By Jeff Mullin, columnist
Enid News and Eagle
VANCE AIR FORCE BASE, Okla. —
Despite the fact Navy and Marine students no longer train there, Vance Air Force Base remains the Air Force’s only Joint Specialized Undergraduate Pilot Training facility.
That’s because of the Navy instructor pilots who remain there.
Vance is a key cog in the Air Force’s pilot pipeline, producing more than 300 graduates every year.
It also is a dream factory, of sorts.
We see them flying over our heads each day, in T-6s, T-38s and T-1s, soaring in ones and twos through the Oklahoma skies.
We see them in the store, at the gas station, in local restaurants. Sometimes, most often on weekends, they are not in uniform, but they have a distinctive look that goes beyond their “high and tight” haircuts. They are young, earnest, clean cut and can often be seen enthusiastically describing training missions, their hands representing banking, climbing aircraft.
What we don’t take into consideration is the fact that, for each of these young people, being in pilot training represents the fulfillment of a dream.
Perhaps the bug bit as they stood beside their parents at air shows, watching the Thunderbirds do their death-defying magic high overhead.
Perhaps they watched airliners or small civil aircraft flying overhead and dreamed of one day looking down from above, rather than up from the ground.
We also don’t think about the fact these young people training in our skies, eating in our restaurants, are the best of the best.
Out of every 500 people in their age demographic, only three are medically eligible for pilot training.
Then, only a small percentage of those are chosen, and a smaller number complete the program. Less than one quarter of one percent of the 500 in their age group will ever wear Air Force wings.
We also don’t think about the fact that, for these outstanding young people, reaching their dream is hard.
They spend 12-hour days training and countless hours nights and on weekends studying.
For the 54 weeks of the program, pilot training must become the primary focus of their lives. Spouses, parents, siblings, friends, all must take a temporary back seat.
We have spent the last year following the exploits of Joint Specialized Undergraduate Pilot Training Class 13-13, from their first day of formal briefings in July 2012, to their graduation last Friday, documenting their journey through a regular series of articles and photos.
This follows in the wake of a similar project we undertook in 2002 and 2003, as we followed Class 03-11.
In the course of this series we have met a number of outstanding people. Besides the students there were enlisted personnel, officers and civilians, all of whom played a role in these young officers being able to realize their dreams.
We must remember, these dreams don’t always come true. Sometimes they come crashing down in a hail of disappointment. On a July morning in 2012, 29 young officers, six Navy and the rest either regular Air Force, Air Force Reserve or Air National Guard, sat in a briefing room in the 71st Student Squadron building at Vance.
They were warned that morning that as many as three of them wouldn’t make it.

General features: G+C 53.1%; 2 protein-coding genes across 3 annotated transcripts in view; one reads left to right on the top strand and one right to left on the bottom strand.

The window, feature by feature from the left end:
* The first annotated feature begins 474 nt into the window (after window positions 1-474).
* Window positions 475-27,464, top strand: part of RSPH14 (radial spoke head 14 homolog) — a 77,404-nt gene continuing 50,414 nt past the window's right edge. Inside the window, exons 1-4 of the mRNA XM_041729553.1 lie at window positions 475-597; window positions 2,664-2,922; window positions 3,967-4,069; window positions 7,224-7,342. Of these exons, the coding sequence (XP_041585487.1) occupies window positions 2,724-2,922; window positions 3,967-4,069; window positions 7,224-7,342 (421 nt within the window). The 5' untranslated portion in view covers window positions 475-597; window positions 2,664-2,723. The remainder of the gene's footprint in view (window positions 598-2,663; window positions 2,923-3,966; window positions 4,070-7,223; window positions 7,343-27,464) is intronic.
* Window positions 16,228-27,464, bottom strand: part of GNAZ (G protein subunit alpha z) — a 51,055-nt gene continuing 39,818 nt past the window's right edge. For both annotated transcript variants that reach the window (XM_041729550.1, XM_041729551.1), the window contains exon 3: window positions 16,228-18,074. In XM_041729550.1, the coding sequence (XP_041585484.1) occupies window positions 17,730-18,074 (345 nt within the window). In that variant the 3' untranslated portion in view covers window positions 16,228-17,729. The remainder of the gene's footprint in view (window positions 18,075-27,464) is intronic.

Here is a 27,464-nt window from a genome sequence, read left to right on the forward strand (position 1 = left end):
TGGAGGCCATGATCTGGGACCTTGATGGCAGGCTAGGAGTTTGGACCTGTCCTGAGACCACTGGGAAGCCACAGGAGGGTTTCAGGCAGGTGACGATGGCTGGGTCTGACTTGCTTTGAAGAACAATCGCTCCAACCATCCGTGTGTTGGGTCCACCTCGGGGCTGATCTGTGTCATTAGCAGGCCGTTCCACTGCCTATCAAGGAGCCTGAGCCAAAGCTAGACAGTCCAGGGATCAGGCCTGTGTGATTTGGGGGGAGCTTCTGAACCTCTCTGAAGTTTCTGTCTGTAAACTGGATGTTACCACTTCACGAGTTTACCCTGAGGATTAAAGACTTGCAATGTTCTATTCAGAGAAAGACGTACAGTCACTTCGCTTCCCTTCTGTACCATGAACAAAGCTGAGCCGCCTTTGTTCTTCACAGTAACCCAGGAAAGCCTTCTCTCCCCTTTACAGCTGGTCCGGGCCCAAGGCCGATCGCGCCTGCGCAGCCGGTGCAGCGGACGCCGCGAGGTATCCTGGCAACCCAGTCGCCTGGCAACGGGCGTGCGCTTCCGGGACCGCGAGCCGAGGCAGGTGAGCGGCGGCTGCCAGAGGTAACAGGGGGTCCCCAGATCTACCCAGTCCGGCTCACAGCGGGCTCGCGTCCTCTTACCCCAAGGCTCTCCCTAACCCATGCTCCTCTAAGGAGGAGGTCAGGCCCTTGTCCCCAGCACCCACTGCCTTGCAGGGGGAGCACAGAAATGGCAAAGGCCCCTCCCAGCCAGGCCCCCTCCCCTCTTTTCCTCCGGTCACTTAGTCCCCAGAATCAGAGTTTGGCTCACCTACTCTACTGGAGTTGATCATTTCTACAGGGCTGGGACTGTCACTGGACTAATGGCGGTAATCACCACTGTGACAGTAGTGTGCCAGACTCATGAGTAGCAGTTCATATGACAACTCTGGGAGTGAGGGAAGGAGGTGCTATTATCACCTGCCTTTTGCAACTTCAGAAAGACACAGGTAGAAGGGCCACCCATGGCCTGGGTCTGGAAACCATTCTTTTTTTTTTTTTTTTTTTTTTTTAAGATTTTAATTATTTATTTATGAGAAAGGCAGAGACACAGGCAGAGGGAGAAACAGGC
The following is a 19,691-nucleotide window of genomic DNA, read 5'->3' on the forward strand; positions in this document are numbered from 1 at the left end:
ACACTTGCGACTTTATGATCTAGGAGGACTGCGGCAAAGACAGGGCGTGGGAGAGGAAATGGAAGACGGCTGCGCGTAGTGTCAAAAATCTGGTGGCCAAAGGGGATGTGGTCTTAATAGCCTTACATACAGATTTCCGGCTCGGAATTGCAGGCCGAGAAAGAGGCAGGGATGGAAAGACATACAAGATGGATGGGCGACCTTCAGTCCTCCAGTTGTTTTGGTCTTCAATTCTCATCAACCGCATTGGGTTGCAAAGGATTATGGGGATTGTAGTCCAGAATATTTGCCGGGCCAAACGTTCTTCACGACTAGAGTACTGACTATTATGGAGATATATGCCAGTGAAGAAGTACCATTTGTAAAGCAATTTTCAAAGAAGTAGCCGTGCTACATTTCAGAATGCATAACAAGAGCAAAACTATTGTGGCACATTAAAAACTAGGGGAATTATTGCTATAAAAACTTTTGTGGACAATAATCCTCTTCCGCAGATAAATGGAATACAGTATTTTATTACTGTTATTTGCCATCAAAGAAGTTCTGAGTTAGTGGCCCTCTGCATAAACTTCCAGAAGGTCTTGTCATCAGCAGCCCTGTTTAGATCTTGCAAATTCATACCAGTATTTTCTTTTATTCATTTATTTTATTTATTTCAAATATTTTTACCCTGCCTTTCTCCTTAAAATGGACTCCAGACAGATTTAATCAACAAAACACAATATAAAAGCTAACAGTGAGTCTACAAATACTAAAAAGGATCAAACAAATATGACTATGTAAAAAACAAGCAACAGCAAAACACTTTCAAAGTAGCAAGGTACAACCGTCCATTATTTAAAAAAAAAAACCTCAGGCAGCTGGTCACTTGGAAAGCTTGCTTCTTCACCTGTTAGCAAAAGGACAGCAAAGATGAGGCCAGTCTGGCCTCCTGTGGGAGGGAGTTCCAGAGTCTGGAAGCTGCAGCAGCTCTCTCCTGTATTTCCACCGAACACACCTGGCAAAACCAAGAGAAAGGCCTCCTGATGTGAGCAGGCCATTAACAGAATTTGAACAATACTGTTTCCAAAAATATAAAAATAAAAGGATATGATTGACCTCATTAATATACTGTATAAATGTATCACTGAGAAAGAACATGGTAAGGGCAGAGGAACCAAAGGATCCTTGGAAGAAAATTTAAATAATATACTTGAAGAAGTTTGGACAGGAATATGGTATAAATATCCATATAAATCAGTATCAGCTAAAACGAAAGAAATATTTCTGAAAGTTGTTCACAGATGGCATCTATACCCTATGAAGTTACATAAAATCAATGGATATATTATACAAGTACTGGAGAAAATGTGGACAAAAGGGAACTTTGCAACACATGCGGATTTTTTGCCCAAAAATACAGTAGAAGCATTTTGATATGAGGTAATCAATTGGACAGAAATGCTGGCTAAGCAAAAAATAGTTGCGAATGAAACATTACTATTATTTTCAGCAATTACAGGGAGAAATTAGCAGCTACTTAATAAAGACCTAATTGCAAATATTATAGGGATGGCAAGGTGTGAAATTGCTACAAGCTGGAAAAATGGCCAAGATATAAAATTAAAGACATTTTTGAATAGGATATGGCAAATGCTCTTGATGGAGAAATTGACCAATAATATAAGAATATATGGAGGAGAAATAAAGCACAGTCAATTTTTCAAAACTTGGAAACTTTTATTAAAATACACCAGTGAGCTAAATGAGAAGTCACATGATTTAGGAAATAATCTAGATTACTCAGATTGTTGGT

That dire prediction turned out to be spot-on. Three of the young officers in the briefing room that day did not realize their dreams of wearing pilot’s wings.
Which leads me into the thank yous I must say as this series concludes. 2nd Lt. Matt Smokovitz was one of those pilots whose dream of earning wings did not come true.
As his former 13-13 classmates walked across the stage Friday morning and received their wings, Matt was in California, training for his next Air Force assignment within Air Force Space Command.
I am grateful to Matt for his openness and willingness to share his struggles and frustrations with pilot training.
His candor helped me paint a more complete picture of the quest to earn pilot wings. I wish him nothing but good luck.
Matt began as one of the group of pilots dubbed “The Fab 5,” the quintet featured in this series.
The others were 2nd Lt. Jonathan Payne, 2nd Lt. Ryan Schieber, 2nd Lt. Kayla Bowers and 2nd Lt. Eli Weyen.
After Smokovitz’ departure, 2nd Lt. Payton Jeppesen joined the group.
I thank all of them for their willingness to share their time, a commodity more precious than gold during pilot training, and allowing me to view the process through their eyes and over their shoulders.
Thank you to Col. Darren James, 71st Flying Training Wing commander, for allowing me to give readers this glimpse into the everyday workings of Vance.
I thank the men and women of Team Vance who agreed to tell me the stories of their role in the production of America’s next generation of military pilots.
Thanks to the men and women of the Vance Public Affairs office, who facilitated contact with the students, arranged interviews and spent hours listening to me ask the same questions, over and over, and who fielded my frequent phone calls seeking information or clarification.
Special thanks to 1st Lt. Tom Barger and Senior Airman Frank Casciotta, not to mention civilians Joe B. Wiles and Public Affairs chief Linda Frost.
Twenty-three young airmen received their wings Friday.
In the coming weeks and months, most will move on to their next assignments. But as one class leaves, another begins its sojourn into the land of dreams, and the cycle begins anew. Every three weeks, another group of young officers sees their dreams come true.
God, and the government, willing, it will be thus for some time to come.
Mullin is senior writer of the News & Eagle. Email him at firstname.lastname@example.org.